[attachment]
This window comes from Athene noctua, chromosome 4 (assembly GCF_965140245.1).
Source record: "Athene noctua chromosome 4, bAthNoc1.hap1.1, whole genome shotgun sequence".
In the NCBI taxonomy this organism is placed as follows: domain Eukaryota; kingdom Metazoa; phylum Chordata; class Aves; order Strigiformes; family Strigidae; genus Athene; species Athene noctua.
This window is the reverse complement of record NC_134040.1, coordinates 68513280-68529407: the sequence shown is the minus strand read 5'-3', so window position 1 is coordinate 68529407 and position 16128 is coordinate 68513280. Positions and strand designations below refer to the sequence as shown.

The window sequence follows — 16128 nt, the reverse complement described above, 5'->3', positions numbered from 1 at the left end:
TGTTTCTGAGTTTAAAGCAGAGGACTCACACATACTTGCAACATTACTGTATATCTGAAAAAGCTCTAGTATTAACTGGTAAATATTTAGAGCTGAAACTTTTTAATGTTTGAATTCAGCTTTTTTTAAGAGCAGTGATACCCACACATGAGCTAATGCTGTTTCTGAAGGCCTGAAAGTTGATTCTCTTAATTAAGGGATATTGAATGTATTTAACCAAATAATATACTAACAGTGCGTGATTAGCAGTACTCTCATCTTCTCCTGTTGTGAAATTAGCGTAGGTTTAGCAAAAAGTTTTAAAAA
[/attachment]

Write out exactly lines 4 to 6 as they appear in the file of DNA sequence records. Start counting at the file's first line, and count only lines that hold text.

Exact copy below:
This window is the reverse complement of record NC_134040.1, coordinates 68513280-68529407: the sequence shown is the minus strand read 5'-3', so window position 1 is coordinate 68529407 and position 16128 is coordinate 68513280. Positions and strand designations below refer to the sequence as shown.

The window sequence follows — 16128 nt, the reverse complement described above, 5'->3', positions numbered from 1 at the left end:
TGTTTCTGAGTTTAAAGCAGAGGACTCACACATACTTGCAACATTACTGTATATCTGAAAAAGCTCTAGTATTAACTGGTAAATATTTAGAGCTGAAACTTTTTAATGTTTGAATTCAGCTTTTTTTAAGAGCAGTGATACCCACACATGAGCTAATGCTGTTTCTGAAGGCCTGAAAGTTGATTCTCTTAATTAAGGGATATTGAATGTATTTAACCAAATAATATACTAACAGTGCGTGATTAGCAGTACTCTCATCTTCTCCTGTTGTGAAATTAGCGTAGGTTTAGCAAAAAGTTTTAAAAA